Breast cancer remains one of the most frequent cancers affecting women globally. The incidence of breast cancer is rising due to improved screening and awareness, and there is epidemiological data signifying an interaction among environmental and biological risk factors in the development and progress of breast cancer. There is substantial experimental data of the protective effect of micronutrient antioxidants for breast cancer via alteration of many signaling pathways and molecular events including inducing apoptosis, and inhibition of breast cancer cell proliferation and invasion. The main focus of this review is to examine past and current epidemiological evidence that suggests that nutritional micronutrients with antioxidant properties in dietary or supplemental form may be beneficial in protecting women against breast cancer and affect outcomes.
Part of the book: Antioxidants
Worldwide, prostate cancer (PCa) is the leading cause of morbidity and cancer-related mortality in men. The pathogenesis of PCa is complex and involves abnormal genetic changes, abrogation of cell growth with heterogeneous progression and predictive subgroups. In the last two decades there have been the exploration and development of molecular and genetic biomarkers for PCa due to limitations of traditional serum biomarkers such as prostate specific antigen (PSA) in screening and diagnosis. These biomarkers could possibly differentiate between PCa and benign prostatic hyperplasia (BPH) patients, and healthy controls as well as assist with prognosis, risk stratification and clinical decision-making. Such molecular biomarkers include serum (PHI and 4K score), urine (PCA3 and SelectMDx), and tumor tissue (Oncoytype DX, Decipher and Prolarix). microRNAs (miRNAs) deregulation where there is increased or decreased expression levels, constitute prospective non-invasive molecular biomarkers for the diagnosis and prognosis of PCa. There are also other emerging molecular biomarkers such as exosomal miRNAs and proteins that are in various stages of development and clinical research. This review is intended to provide a wide-ranging appraisal of the literature on current and emerging PCa biomarkers with robust evidence to afford their application in clinical research and by extension routine clinical practice.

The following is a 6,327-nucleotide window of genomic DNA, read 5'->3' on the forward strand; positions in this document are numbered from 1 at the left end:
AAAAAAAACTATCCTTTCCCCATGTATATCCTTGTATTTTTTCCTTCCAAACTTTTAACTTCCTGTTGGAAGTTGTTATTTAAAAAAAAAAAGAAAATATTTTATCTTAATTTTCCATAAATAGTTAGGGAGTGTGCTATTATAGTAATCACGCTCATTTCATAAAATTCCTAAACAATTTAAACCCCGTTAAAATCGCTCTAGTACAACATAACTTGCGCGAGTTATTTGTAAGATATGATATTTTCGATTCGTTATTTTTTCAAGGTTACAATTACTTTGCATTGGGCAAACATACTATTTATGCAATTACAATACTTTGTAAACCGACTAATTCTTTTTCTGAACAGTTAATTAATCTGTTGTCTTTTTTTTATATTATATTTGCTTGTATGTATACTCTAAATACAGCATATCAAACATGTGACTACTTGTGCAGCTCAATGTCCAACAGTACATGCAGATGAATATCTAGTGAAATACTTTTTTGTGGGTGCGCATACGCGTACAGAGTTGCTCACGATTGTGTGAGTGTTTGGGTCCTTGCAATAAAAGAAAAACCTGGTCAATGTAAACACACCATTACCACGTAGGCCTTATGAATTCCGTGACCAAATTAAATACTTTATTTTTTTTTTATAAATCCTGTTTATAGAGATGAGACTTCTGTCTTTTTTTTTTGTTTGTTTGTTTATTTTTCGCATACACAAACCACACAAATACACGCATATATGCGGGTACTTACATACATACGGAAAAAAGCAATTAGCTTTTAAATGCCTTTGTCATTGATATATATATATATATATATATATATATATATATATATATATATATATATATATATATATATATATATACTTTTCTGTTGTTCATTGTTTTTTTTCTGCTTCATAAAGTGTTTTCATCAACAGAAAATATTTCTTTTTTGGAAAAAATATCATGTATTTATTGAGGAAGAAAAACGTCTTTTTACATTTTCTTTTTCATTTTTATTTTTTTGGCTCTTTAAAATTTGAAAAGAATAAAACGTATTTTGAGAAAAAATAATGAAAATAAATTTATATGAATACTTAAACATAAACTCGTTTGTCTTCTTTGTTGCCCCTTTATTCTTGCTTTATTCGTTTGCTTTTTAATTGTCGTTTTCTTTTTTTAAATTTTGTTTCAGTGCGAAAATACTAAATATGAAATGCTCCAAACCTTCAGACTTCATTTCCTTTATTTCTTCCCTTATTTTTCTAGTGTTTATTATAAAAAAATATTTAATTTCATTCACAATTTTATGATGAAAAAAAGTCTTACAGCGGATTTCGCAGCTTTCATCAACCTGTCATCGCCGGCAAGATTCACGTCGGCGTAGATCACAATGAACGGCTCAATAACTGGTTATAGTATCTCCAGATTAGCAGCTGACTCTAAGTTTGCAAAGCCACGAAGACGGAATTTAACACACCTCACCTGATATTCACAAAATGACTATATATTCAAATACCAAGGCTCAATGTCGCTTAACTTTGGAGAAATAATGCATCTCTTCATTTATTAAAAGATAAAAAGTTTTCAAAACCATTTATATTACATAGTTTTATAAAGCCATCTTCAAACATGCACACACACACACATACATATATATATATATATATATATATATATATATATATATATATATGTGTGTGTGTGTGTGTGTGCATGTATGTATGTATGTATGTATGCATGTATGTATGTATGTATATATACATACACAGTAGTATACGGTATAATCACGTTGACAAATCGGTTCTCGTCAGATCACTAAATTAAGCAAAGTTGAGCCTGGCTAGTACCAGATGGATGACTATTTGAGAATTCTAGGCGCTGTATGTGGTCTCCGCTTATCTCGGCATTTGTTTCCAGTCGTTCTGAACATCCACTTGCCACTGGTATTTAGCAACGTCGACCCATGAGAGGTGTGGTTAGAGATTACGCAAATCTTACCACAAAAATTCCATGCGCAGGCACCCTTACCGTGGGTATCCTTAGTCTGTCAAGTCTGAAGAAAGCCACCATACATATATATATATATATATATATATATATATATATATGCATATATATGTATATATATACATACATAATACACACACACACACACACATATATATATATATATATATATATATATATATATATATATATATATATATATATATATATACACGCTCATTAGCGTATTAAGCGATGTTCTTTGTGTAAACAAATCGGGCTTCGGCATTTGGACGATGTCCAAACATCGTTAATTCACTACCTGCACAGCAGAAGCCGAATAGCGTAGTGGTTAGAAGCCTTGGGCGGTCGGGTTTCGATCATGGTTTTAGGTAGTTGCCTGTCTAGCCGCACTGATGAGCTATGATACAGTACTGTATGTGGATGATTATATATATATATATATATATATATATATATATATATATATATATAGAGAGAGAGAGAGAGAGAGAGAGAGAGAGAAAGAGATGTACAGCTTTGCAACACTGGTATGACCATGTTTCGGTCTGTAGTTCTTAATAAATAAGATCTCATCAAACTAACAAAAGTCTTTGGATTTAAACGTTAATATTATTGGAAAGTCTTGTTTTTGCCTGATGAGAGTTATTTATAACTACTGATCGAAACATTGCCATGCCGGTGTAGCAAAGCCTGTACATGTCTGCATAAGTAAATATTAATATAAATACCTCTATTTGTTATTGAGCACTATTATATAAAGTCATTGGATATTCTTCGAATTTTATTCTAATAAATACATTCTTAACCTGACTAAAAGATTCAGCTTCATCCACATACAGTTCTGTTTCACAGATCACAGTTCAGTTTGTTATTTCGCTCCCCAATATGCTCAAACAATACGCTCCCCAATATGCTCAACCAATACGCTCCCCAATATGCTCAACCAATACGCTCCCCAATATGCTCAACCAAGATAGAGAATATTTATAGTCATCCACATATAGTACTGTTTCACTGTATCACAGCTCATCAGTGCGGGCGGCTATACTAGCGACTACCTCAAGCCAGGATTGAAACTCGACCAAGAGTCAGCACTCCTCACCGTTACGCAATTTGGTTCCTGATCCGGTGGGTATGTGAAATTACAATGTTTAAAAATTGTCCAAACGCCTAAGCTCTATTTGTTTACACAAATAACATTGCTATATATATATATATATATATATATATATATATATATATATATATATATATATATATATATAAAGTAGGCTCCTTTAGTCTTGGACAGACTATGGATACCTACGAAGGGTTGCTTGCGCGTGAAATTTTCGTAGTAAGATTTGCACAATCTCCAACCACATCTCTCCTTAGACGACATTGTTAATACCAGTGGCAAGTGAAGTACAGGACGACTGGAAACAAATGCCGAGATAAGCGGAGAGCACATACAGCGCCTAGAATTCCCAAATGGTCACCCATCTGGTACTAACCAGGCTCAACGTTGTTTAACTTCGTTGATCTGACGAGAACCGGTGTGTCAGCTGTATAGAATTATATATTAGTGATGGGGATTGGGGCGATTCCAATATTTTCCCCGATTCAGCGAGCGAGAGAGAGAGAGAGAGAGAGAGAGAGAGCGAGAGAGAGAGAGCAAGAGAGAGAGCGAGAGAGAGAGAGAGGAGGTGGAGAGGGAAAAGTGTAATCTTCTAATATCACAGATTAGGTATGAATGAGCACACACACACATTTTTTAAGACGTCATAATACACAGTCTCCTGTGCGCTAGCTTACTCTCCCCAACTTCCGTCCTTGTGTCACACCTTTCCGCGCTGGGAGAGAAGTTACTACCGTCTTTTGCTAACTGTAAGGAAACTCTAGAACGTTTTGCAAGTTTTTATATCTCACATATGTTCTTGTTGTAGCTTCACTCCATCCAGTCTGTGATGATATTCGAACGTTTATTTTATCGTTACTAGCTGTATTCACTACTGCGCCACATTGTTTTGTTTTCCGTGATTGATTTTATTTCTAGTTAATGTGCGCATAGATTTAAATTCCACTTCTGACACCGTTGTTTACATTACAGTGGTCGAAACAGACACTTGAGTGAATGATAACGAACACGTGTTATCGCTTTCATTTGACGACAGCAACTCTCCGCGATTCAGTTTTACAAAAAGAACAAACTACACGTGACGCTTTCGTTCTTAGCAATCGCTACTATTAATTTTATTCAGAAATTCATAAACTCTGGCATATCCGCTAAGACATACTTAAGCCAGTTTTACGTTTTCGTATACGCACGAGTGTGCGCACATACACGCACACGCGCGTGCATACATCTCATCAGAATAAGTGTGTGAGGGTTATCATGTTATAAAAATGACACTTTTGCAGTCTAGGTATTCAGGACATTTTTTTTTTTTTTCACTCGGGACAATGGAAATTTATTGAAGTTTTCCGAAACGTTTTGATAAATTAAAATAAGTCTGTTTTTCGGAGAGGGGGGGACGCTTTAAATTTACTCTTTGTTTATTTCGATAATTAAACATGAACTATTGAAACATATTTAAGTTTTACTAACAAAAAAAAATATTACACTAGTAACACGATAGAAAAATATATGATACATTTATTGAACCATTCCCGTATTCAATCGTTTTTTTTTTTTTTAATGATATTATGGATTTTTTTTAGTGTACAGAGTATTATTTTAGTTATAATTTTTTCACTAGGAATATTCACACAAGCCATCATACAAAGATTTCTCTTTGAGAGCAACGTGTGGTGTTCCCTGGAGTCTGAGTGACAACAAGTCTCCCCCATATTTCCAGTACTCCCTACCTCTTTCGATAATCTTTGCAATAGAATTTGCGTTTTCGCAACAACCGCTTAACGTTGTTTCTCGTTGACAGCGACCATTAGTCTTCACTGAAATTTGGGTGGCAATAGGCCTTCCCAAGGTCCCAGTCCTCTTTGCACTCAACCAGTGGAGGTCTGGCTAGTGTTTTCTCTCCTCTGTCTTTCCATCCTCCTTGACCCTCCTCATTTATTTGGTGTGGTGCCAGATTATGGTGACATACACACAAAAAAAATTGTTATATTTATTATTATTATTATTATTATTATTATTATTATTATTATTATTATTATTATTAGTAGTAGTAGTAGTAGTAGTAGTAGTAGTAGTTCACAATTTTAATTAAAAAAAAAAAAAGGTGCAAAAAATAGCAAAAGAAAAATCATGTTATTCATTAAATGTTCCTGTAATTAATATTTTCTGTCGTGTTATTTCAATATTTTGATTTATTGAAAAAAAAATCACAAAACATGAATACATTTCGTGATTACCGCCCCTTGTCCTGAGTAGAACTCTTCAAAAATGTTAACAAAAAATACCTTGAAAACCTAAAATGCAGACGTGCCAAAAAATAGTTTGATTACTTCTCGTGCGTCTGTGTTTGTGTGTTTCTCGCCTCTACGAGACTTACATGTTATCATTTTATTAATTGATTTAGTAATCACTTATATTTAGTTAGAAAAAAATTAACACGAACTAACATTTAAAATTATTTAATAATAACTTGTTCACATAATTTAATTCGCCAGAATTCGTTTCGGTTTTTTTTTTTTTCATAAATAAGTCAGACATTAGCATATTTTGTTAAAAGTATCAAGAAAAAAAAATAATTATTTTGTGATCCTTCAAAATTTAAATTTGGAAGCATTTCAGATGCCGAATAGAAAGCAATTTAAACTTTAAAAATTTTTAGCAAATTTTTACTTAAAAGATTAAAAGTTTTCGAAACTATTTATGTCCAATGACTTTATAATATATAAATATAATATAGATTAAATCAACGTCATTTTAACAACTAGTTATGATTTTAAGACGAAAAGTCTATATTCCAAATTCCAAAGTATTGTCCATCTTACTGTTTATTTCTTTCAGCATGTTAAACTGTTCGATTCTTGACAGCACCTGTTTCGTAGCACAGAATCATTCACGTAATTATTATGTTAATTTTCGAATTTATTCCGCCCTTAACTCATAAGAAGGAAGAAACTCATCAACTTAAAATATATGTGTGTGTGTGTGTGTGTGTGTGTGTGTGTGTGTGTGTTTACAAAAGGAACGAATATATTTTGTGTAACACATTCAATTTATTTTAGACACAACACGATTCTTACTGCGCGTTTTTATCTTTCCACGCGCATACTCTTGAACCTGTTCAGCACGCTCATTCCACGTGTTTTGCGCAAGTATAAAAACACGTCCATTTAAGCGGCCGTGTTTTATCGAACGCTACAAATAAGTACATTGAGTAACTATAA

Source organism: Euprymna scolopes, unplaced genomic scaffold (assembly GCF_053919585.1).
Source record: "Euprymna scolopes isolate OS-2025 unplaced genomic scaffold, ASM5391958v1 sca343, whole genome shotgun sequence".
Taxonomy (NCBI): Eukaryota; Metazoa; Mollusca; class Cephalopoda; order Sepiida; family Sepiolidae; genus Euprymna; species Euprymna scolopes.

Part of the book: Cancer Bioinformatics